Newspaper Archive of
The Clarendon Enterprise
Clarendon, Texas
February 22, 1973     The Clarendon Enterprise
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February 22, 1973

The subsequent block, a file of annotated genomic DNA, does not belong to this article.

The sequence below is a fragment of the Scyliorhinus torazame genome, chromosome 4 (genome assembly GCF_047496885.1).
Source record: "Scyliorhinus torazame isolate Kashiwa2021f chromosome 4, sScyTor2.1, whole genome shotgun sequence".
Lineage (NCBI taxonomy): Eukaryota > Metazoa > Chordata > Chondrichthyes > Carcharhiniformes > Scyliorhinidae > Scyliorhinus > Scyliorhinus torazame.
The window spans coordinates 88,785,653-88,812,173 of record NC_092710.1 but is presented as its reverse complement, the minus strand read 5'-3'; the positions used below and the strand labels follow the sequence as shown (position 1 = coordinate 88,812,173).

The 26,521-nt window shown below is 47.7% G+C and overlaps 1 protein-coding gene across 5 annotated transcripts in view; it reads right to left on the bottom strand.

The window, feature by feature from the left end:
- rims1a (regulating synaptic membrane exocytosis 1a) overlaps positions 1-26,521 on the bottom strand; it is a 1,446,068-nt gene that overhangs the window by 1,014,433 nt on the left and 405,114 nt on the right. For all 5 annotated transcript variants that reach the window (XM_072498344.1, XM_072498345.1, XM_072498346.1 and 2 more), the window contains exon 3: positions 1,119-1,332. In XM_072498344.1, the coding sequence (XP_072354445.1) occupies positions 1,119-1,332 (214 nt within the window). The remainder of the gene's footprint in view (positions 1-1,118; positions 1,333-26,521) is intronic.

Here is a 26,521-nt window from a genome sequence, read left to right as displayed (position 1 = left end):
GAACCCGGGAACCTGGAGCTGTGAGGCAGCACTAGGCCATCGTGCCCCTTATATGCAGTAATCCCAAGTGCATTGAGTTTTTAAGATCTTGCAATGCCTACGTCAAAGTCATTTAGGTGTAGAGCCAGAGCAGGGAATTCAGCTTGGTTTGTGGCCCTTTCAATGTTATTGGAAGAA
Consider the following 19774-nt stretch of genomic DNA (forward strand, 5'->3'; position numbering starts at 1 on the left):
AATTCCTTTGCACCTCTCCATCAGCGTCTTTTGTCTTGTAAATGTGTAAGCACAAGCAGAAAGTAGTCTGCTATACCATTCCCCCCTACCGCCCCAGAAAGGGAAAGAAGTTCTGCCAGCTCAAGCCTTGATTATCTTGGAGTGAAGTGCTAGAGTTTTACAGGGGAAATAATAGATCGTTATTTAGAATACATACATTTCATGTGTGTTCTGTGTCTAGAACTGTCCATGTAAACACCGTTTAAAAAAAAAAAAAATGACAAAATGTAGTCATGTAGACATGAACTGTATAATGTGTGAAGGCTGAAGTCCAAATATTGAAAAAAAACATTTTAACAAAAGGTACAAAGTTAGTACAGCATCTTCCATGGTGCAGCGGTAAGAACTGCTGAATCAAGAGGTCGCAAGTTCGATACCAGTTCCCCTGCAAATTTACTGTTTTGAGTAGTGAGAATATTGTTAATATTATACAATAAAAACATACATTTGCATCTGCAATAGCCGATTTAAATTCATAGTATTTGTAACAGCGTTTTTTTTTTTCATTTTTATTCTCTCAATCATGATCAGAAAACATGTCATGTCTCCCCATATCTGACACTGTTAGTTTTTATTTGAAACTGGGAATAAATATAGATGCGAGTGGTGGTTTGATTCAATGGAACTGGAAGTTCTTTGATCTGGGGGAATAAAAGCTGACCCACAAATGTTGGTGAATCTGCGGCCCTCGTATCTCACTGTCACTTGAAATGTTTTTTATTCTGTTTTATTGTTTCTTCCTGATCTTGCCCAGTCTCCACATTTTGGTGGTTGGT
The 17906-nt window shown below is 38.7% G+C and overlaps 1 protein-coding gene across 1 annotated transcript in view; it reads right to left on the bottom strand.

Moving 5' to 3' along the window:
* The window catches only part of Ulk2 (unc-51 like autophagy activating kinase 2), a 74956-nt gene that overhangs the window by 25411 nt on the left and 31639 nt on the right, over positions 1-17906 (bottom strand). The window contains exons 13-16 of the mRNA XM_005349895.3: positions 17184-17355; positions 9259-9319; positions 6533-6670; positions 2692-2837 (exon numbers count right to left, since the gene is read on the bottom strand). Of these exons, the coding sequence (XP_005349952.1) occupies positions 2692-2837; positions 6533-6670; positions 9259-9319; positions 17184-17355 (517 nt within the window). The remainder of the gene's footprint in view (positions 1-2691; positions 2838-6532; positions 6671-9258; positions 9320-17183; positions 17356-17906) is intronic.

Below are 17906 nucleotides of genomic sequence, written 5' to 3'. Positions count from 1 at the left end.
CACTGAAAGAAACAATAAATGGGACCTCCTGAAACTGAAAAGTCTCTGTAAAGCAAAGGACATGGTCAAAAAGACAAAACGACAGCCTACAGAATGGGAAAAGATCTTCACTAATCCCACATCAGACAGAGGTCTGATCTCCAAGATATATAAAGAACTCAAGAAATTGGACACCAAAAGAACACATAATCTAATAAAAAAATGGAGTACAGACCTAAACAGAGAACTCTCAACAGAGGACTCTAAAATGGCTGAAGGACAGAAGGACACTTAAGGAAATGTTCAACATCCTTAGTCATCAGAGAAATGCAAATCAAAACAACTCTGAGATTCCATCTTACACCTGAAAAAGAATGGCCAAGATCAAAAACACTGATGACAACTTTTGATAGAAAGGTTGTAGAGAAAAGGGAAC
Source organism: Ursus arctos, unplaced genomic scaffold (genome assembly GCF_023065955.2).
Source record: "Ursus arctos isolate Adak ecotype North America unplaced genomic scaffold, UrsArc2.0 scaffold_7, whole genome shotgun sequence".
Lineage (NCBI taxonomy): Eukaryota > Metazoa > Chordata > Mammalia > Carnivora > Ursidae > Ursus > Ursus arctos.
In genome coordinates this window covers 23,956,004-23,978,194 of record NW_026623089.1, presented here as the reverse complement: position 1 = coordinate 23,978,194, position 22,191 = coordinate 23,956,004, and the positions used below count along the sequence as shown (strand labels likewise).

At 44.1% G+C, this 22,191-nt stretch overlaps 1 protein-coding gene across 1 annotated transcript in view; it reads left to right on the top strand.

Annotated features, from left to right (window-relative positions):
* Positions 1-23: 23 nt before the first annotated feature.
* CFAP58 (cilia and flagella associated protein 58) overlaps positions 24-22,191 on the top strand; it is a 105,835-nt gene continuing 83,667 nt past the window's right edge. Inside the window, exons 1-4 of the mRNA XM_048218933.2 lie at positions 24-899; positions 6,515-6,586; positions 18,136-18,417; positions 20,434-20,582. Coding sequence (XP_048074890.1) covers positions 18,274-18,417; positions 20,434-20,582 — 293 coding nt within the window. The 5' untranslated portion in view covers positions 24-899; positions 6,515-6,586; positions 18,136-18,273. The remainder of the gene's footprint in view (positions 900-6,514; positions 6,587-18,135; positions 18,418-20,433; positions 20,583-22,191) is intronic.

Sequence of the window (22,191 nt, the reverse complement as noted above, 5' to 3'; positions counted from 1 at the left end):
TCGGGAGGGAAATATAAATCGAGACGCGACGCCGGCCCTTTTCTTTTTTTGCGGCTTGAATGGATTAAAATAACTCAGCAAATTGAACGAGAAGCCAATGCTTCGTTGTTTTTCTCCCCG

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tACK SEASON is under way at Clarendon High School, and these tracksters are hard at preparing for their first track meet at Fort Stockton Saturday. They are John Hol- Scott Hamilton and Tommy Hill. (Press Photo by Will Lowe) rack Season Opens meet Saturday t Fort Stockton by WILL LOWE 'he Clarendon High School 1973 track season will officially under way this Weekend with the team going South for at Fort Stockton. Head track coach Bob Lemons leave With his team Friday afternoon for the trip. Will be around 50 teams from all over the state in- schools from class B throughclassAAAA. The meet be divided into *.hree divisions, Class AAAA, AA A, and Other classes. Clarendon Bronchus will be competing classes B, A, and AA. The track meet will be the larg- the state this weekend. oach Lemons, head track coach for the last three years, "We have more seniors running this year than in last five years. Because of this we ought to have a onger team than in Past seasons.,, m for thisyear will be composed of Tom- Shields, Jerry Holland, Kenneth Reese and Elray King. same team, last Year at the regional track met in Lub- ran a 3: 25.7, Just .8 of a second off the high school rec- The record was set ln1969by Pat ChilLon, Charles Lou- Walter Reese and Steve Land with a time of 3:24.9. This broken if lst year was any lndiatio i relay t .... " .... --.. earn ; Tiffs will undoubtedly be for the ,,,ue relay for Clarendon. 1970 a record was set in the 440 yard relay by Benny Charles Louis, Bobby Leeper and Jim Moore with a 43a The440 relay team for the 1973 track season up oy team members Jerry Holland, Tommy ldS,lastKenneth Reese, and Elray King. This team ran a If, ed st l0 seconds off the record They also otX'lCt to go to the regional meet last season. POssible for the record to be broken if all team mem- os put out their best and get their handoffs down to perfec- It Will be very interestingthis year to team Will do. see how good this People to watch this year who might have a chance recordswillbe KennethReese, a junior who as a soph- ran a 22.6 220 Yard dash, Just .5 of a second off the ',ord set by Mac McClellan in 1966 with a time of 22.1. Zson. is CaPable of running with a lo't more strength this lray King Will be a strong contender district wise this Considering that as a Junior he rana 10.3 100 yard dash. rsuing the record time set by Jim Moore in 1970 of 9.6 he Will most certainly pick up POints at meets. King Will be a bigthreat to all sprinters he corn- He is one of the strongest sprinters in the Holland, along With Ki wzll to break th -^ rig, both be looking forward a time "JOu Y arddashrecOrd set by Steve Land av. As a Sophomore, Holland ran 440. This Year he wi Cated duri,. f -- 11 be a junior and a lot faster as " OOtball season. KI This is 1.2 o .... ng ran a 51.0 440 last e this ..,,. - f  econd oft the record. It is ver us:. my I;l',e broken this Year bv K'"' Y p "" -" De the ---- - - -.s. a - ,-an to watch this ear in the mile "-'paomore, Hill rana 5:01.0, just y mere 3.5 of a record set by Sandy Thornberry in 1967. Hill be a very strong threat to the record this year. If he has roved very much at all since last year, he will have a 1 he end of the 1973 track season. rid ElrayKlngwill be very tough dis- this Year in the broad ju-np. Bohthase boys mde of points during the meets last year. With determina- COUld Pick up 1st and 2nd places in the br,)ad jump. a. the district Shields and King will be battling it out for the honors the discus record. Both are tied with a record of 126'II,, It will be interesting to see which one will out at the end of the season with the new discus rec- )avls, a Sophomore transfer from Claude, will either in dlstancethe'880 races.Yard run or mile run. He shows good po- Leeper a senior, Will probably be running the mile sbrother, Bobby Leeper, holds the record With a height of 6'2' set at the Amaril_CJ in 1970. r, a Junior, appears inthe early workouts that tpeed and shows to be a potential sprinter for He Will add a lot of depth in the short races. a Junior, has shown an abundance of improve- last Year and appears to be a very strong con- in the distance races this year. , a relay sprinter who transferred from Claude, m more depth in the sprints. Danny Monroe will be strong in both the discus shot Put this season. He was very strong last year shrnan in these events. a senior who was a hurdler last season, will working on them this year. Palmer should pick up s at the meets on the hurdles. Randy Croslin, a sopho- his skills this year as varsity hurdler. be very strong in the next three years on the He shows good form and potential. Holland, a senior this year, will be running the 880 (Corit. on Page 7) Locals flush Fourflushers The KGNC Fourflushers and Flusherettes lnvadedClaren- don High School Gym Tuesday night, and certain members of the KGNC team probably thought they were playing the Harlem Globetrotters or somebody like that. For the members of the Clarendon faculty, especially the men, showed that they were worthy to play anyone. The local men took the Fourflushers, 56-51, in a rough game which had to go into overtime. The gals nearly pulled off an upset, too. The Bronchettes, composed of high school women teachers and friends, raced to an early lead, thenlost it and ended up losing to the KGNC girls, 30-40. Clarendon gals included Doris Mills, Bonnie Couch, Cathrine Green, Diane Weller, Connie Phillips, Mary White, Beth Johnson, Susie Shields, Harlene Phillips, Theola Leeper, Rosie Peoples, Janie Crump, Carol Hall, Judy Low- ry and Patsy Bowen. The men, led by Clyde Noonkester, Jeff Walker and Jack Hall, took a commanding lead lnthe first half, but the Flush- ers caught up with them Just before the end of the game. Fin- ally, with the score 46-46, the game went into overtime, and Walker and Hall put it out of reach again to win it. Clarendon men playing included Gary Bowen, George Byer- ly, Jack Hall, Bob Lemons, Milton Mann, George Martin, Jim Nance, Clyde Noonkester, John Wayne Stepp and Jeff Walker. Th.e ,en played a fine game, but some of them were com- plaining of a little soreness Wednesday morning. During game intermissions, fourth and fifth grade boys played some basketball which proved interesting to all the overflow crowd. Proceeds from the game will go to re-model the Clarendon High School fteldhouse. Clarendon, Donley County, Texas I I IT'S ALL IN the way you look at It. Clyde Noonkaster, one of the fearless leaders of the Clarendon Faculty Basketball team, tries to dribble right past KGNC's Bill Coleman dur- ing Tuesday night's benefit game withthe KGNC Fourflush- ers. The Clarendon team won the game, and showed that football coaches and principals and agricultural teachers and other teachers can make basketball players, too. (Press Staff Photo) AG TEACHER George Mar- tin catches thebasketball dur- ing Tuesday night's game with KGNC. Martin played on the Faculty team. (Press Photo) February 22, 1973 I I I I I Volume I, No. 41 I Hospital Bill Hearing set Monday Methodists included in will Joseph R. Lowery of the Pope and Driemeyer Law Firm in Fast St. Louis, Illinois has informed the First United Methodist Church, Clarendon, that it will share it the will of Shirley D. Pickard, deceased. Her estate at the time of her death was valued at $1,715,195.65, including a trust established by Mrs. Pickard's mother, Mrs. Evelyn Price, over which Shirley Plckard held power of appointment. Under the provision of her will, all Federal Estate Tax and Inheritance Tax applicable to said trust are to be paid from the Evelyn Price Trust. Also, Roy E. Pickard, hus- band of Shirley D. Pickard, will draw an amount of 5% of the net fair market value of the property in the trust each year during his life time. Upon the death of Roy E. Pickard, as provided by Mrs. Ptckard's will, the First United Methodist Church will re- ceive 12/32nds of the residue of the trust. No cash value at this time is available for release concerning the value of inheritance which will eventually come to the church. Mrs. Shirley D. Pickardwillbe remembered as the grarm- daughter of Mr. and Mrs. Jim Patman. Rev. Weldon Rives, pastor, commented on the matter: "We of the First United Methodist Church feel very happy and very humble. We are very happy because through A House committee hearing concerning the Donley County Hospital Bill is set for next Monday in Austin, Rep. Phil Cates informed The Press. The bill, as presented by Cares, calls for the Donley County Hospital board to be divided into two groups, one group which contains the three members whose terms expire April 1, and the other group those whose terms will not ex- pire until April l, 1974. The bill provides for the three whose terms expire this year to run for election on April 7 and for the other four members to come up for election on April 1, 1974. The bill was i-ently passedby the State Senate, under the leadership of Sen. Max Sherman, and sent to the House. Time is now running short, since the bill must be passed prior to the March 7 filing deadline for candidates. With the House hearing scheduled on Feb. 26, that leaves only 8 days for committee hearings, a placement on the calendar, a vote by the House, and a signature by the governor. Some doubt has been expressed as to whether it will be possible to go through all these channels and still have thebillpassed by the dead- line. There is some opposition to the bill. A group who opposes the bill as it passed the Senate and as introduced by Cares has passed a petition calling for the election of all seven board members this year. Sources in Austin have informed The Press that it would be impossible to re-write the bill and have it passed in time to take effect prior to the elec- tion on April 7. The petition reportedly would be presented to the Commissioners Court. However, the Commissioners Court passed a resolution calling for the hospital bill to be written just as it present- ly stands, and commissioners have not shown any indica- tion that they will seek any changes on the bill. Rep. Cares, in awrittenstatement to The Press, said, "...I will not do anything they (the Commissioners Court) do not ask me to do." Cates has repeatedly said he will try to pass the bill just like the commissioners and hospital board wants it. There has been some indication that some legis- lators might block the bill from appearing before the full House. If this should happen, the commissioners court would have to appoint members to fill the three places which ex- pile. Rep Cares said that telephone calls and visitors have been pouring into his office concerning the hospitalblll. He urged interested citizens to write instead of calling, so he would have a written record of their visits. "My job is to represent the well-being of the majority of the people of Donley County," Cates said.."I am ready to listen to every individual or group who wants to express a view, but I do urge you to write, rather than call." Cates said he was not committed to anyone or anybody in Donley County, but wanted to serve the best interests of everybody in the county. ',However," he said, "the Commissioners' Court is closer to the situation and more responsive to the people than I be- cause they serve only one county while I serve 10. There- fore, I want to work with them, and I will not do anything they do not ask me to do." Cares urged "all factions" to come together andgree on a solution to their problem. this act, one has given witness to the fact that the mission of the Church has had some degree of success in making a itness for our Lord and Savior, JesusChrlst. Foz through this gift Shirley D. Pickard testifies to her religious and spiritual training she received and the great meaning the Church held for her parents. Wlth such a witness as this we cannot be anything but happy for this is evidence that God is still alive and at work in the world today. "We are very humble because of the significance of the gift which will be the responsibility of our church to ad- ministrate. The church talks much about proper steward- ship of its members time, talents, presence and gifts. This is necessary because we are disciples of Christ called to continue His saving work in the world today. Now. one has given our church an opportunity to practice what we preach"! It will be our continuous prayer that the Lord in His might wisdom will guide us in the decisions we make that the most profitable use might be made of this gift for the glory of God the Father, "We truly pray that through this opportunity we, of the First United Methodist Church of Clarendon, shall prove to be faithful and just stewards of this trJst placed in our hands by the blessings of the Lord. Hedley in district tourney tonight STEVE CARTER makes a handoff to TommyShieldsduring relay workouts Monday. Track season starts Saturday with a meet in Fort Stockton. (Press Photo by Will Lowe) The Hedley Owls will try to move up the basketball ladder this weekend when they play in the District Tournament at Memphis. The Owls will play at 8:30 p.m. Thursday night in their opening game. They'll play the winner of the Lakeview-E stel- line game, which will be played prior to the tournament. The Owls have not lost a Class B game this year. They have lost only to higher class schools. "[hey lost a narrow defeat Saturday night when they played Class A Petrolia, which hasn't lost a game all year and is favored to win the State Class A Championship. Petrolia beat Hedley, 61-57, in a hot match. Hospital board sets meeting The Donley County Hospital District board of directors will meet Friday at 4 p.m. for the regular monthly meet- ing. The meeting will be held in the hospital. The agenda for the meeting includes minutes of the pre- vious meeting, a report from the administrator, a report from committees and officers, and personnel matters con- cerning the discussion and report about the lawsuits in- volving the hospital. Press gets second-class permit The Clarendon Press Tuesday received its Second-Class Mailing Permit from the U. S. Post Office Department in Washington. The permit was sent to E. A. Tipton, who is acting as postmaster in Clarendon, and Tipton delivered the docu- ment to Dean Singleton, owner and publisher of the news- paper. The Press has previously been mailingwith a Third-Class Permit while waiting for approval of the Second-Class per- mit. The new permit gives The Press privileges to mail the newspaper at a much lower postage rate than before. It also gives The Clarendon Press a certain distinction among respected newspapers. The permit was made retroactive to the application date, which was last summer, and Singleton received a check for all postage paid above the lower second-class postage rate. The Clarendon Press was founded on May 1, 1972 by Sing- leton, and has been a constant success story since the begin- ning. The Press has the largest circulationofany newspaper in the county, and the largest circulation of any newspaper between Memphis and Amarillo. The Press has extensive circulation in Claude, in addition to circulation in all areas of Donley County. After founding The Press newspaper, Singleton purchased the Clarendon Press Printing andOfficeSupply from the late Clyde I. Price. The operation has undergone extensive ex- pansion since that time, and the printing and office supply operations have been expanded throughout the area. "The approval by the U.S. PostOffice of the Second-Class Permit is a big boost in our operations," Singleton said. "It establishes the fact we are established; we're here to stayl" Singleton expressed thanks to those post office officials who were instrumental in getting the permit approved, in- cluding Joe Bownds, E. A. Tlpton, Mike McCullyand Little- ton Havens. ACTING POffrMASTER E. A. Tlpton, left, presents a Sec- ond-Class Permit to Dean Singleton, publisher of TheClar- endon Press. The permit, issued Tuesday, plays animport- ant role in weekly newspaper operations. (Press Photo by Rosey Harper)